Gordon Vetoes Limits On State Rent In Budget Bill

in News/Mark Gordon/budget/Legislature

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By Jim Angell, Cowboy State Daily

Limits on the amount the state spends to rent office space proposed by the Legislature are unnecessary because the state has already committed to reducing that cost, Gov. Mark Gordon said.

Gordon, in signing the supplemental budget bill approved by the Legislature last week, also issued eight “line item” vetoes, using his constitutional authority to cut specific items from the budget.

One item he removed is a “footnote” from the Legislature reducing the amount the state Department of Administration and Information can spend on rental space from $24.8 million to $17.9 million.

In his veto message to legislators, Gordon said the Department of A&I is already working to reduce rental costs, so the footnote is unnecessary.

“The Department of A&I has committed to making cuts to the stat leasing program,” he wrote. “I have struck the prescriptive language because, on a practical note, an emergency or unanticipated leasing necessity could require more flexibility. Nevertheless, it remains the intent of the executive branch to reduce our leasing budget by 28%.”

Gordon also vetoed a footnote transferring management of the state Veterans Museum in Casper from the state Military Department to the state Department of State Parks and Cultural Resources.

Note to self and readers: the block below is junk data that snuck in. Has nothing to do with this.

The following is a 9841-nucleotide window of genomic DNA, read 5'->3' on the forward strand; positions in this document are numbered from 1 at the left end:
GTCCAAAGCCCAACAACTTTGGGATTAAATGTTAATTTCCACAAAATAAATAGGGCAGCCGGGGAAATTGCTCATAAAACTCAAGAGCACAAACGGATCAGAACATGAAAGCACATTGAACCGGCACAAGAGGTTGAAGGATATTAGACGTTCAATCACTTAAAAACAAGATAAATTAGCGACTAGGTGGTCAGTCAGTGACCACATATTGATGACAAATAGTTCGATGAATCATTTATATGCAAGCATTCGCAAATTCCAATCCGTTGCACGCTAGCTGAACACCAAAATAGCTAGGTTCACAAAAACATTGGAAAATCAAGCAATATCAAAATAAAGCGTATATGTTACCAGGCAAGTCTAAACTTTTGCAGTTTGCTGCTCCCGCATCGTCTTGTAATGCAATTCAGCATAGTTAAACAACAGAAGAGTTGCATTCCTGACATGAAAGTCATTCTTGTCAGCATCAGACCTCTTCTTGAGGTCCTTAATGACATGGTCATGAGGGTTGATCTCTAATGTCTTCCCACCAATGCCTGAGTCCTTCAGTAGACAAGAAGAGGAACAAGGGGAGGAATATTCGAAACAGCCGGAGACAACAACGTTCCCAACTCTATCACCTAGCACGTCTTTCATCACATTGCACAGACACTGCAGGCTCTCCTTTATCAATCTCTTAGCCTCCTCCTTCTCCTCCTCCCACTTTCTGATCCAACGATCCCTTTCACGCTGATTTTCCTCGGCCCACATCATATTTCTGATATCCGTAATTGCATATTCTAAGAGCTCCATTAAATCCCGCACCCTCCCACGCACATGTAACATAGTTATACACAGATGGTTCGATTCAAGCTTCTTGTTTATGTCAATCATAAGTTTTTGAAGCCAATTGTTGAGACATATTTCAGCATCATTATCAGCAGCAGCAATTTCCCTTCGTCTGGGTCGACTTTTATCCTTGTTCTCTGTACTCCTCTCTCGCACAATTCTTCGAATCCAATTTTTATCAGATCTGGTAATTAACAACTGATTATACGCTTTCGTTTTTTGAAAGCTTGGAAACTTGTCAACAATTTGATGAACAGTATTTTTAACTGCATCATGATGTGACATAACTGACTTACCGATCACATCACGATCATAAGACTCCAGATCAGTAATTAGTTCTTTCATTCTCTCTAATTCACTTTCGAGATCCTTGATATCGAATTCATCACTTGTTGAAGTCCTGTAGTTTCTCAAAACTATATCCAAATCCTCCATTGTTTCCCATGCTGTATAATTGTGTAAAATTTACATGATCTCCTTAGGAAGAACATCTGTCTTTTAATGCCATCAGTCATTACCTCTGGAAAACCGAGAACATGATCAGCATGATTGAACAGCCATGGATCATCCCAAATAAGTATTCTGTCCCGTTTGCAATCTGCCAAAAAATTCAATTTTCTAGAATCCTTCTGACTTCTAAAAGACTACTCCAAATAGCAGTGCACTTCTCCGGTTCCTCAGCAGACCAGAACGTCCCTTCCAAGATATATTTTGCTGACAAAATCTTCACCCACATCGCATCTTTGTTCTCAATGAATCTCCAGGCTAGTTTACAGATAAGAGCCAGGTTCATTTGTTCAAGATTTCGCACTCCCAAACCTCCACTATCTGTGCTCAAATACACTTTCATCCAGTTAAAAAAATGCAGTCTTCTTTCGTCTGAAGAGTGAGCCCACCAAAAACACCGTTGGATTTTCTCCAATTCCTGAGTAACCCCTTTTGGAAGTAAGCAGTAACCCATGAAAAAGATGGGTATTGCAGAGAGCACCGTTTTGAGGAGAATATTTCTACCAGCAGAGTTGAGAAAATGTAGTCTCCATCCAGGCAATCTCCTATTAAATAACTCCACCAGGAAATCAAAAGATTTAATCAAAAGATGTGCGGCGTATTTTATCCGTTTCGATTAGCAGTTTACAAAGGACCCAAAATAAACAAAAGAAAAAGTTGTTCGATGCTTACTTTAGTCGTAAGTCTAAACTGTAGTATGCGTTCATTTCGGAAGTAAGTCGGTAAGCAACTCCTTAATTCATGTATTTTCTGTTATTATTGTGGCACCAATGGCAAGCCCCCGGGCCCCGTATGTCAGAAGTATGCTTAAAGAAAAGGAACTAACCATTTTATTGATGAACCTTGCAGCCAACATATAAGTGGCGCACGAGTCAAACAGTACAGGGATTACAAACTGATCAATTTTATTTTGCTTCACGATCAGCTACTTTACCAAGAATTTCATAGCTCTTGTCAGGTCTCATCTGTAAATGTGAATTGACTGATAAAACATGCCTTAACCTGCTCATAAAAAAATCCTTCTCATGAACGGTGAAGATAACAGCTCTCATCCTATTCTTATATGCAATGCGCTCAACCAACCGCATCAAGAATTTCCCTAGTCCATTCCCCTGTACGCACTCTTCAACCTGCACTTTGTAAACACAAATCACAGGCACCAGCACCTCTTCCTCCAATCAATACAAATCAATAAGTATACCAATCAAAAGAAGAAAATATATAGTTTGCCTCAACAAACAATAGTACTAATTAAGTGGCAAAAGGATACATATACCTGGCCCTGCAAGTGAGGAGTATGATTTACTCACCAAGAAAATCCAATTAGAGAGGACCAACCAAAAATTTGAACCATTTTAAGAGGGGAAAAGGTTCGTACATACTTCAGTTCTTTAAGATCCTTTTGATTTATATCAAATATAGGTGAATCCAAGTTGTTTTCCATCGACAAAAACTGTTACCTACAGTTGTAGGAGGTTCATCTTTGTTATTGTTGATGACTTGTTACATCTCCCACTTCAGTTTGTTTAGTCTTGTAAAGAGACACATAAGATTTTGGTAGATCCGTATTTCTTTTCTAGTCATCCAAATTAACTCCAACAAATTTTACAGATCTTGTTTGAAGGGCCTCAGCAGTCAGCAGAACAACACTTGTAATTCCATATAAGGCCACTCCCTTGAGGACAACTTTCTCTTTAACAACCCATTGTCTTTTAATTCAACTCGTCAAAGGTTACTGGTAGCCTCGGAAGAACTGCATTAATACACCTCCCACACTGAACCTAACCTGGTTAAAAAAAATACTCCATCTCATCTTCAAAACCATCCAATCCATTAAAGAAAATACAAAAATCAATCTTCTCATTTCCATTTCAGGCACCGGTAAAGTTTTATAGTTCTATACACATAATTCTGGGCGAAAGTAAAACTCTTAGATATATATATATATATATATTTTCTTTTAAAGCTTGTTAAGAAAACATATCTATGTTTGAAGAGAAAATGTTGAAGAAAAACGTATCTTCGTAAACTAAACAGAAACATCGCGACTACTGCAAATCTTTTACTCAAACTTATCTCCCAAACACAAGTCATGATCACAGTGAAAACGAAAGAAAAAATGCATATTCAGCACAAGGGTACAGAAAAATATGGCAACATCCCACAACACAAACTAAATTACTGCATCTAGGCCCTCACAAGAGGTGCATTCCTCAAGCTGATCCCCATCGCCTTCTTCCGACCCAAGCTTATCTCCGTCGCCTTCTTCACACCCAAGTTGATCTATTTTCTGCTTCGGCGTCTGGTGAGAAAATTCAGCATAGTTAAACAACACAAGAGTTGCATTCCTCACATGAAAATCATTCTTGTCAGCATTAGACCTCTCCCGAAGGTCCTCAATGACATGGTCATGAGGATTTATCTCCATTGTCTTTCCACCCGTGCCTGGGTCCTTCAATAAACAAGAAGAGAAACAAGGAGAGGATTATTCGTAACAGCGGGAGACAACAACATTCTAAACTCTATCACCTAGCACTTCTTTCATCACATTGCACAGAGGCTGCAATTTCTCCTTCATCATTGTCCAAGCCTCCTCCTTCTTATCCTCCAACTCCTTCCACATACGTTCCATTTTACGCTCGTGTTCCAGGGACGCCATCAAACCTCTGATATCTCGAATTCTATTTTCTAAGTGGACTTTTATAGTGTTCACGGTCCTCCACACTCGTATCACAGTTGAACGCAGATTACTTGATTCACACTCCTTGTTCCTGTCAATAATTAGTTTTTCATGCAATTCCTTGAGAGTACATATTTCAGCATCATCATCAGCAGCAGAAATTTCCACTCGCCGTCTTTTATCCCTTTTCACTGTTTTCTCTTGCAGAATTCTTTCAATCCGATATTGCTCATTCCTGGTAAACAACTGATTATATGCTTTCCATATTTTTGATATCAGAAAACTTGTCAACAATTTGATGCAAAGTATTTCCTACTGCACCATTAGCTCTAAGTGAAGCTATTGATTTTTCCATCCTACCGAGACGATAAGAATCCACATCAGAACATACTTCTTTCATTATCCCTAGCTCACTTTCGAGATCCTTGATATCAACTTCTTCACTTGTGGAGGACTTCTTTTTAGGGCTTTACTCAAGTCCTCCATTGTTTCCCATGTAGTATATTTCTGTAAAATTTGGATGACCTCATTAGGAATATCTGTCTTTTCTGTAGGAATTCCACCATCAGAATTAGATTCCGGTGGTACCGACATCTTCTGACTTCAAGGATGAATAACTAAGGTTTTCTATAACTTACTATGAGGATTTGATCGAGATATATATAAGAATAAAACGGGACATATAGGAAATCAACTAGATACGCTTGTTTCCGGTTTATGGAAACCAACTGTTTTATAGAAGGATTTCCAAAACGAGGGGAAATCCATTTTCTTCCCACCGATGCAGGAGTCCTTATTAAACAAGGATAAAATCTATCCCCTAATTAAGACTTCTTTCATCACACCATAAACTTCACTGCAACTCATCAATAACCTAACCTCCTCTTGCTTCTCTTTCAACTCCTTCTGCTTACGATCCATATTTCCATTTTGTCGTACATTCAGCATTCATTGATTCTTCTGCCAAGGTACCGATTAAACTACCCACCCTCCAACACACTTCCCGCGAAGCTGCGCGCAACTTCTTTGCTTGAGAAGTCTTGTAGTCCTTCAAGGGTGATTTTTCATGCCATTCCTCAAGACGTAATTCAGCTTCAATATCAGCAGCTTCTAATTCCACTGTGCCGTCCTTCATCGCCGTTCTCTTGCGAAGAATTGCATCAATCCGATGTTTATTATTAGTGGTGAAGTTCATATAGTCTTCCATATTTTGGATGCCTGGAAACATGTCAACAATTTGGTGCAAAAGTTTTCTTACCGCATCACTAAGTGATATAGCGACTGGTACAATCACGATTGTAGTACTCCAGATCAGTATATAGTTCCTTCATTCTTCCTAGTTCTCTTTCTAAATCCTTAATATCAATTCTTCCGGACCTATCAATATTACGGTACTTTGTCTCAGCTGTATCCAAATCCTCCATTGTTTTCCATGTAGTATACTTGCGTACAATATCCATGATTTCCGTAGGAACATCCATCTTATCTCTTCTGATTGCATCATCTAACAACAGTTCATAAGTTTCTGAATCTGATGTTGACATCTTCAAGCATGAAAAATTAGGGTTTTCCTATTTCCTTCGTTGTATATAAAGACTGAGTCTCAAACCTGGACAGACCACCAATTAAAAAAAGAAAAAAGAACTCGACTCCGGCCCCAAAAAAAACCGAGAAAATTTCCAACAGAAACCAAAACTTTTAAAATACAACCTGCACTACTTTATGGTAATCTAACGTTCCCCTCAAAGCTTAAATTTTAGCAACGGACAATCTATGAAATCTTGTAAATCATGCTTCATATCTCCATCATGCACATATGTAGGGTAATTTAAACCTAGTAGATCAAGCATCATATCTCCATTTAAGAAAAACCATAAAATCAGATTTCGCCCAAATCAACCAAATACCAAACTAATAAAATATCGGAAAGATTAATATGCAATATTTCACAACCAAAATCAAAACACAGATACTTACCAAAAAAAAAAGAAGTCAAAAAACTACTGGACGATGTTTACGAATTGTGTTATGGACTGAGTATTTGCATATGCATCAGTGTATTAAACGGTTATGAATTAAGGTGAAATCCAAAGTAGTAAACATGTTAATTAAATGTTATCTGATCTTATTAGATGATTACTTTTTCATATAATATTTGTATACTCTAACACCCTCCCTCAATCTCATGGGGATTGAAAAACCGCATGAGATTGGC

Gordon noted that the museum’s management was given to the Military Department through legislation in 2008 and if the Legislature wants to return management to the Department of State Parks, it should do so with a separate bill, not through a footnote in the budget bill.

“A transfer of responsibility or authority for any particular program is appropriately the subject of a stand-alone bill,” he wrote.

Also vetoed was language requiring the Wyoming Business Council to administer the Wyoming Council for Women’s Issues for the state department of Workforce Services.

The two agencies are already working to give the WBC control over the program, Gordon said, so the legislation just complicates the issue.

The supplemental budget itself, which details more than $430 million in spending cuts to the biennium budget approved by the Legislature in 2020, was signed into law on April 1 by Gordon.

Gordon praised the Legislature for its hard work.

“These are not easy decisions to make, but this discussion on the fundamental question of the role of government has been a necessity,” he wrote. “Now, as more reductions are implemented, the debate will continue.

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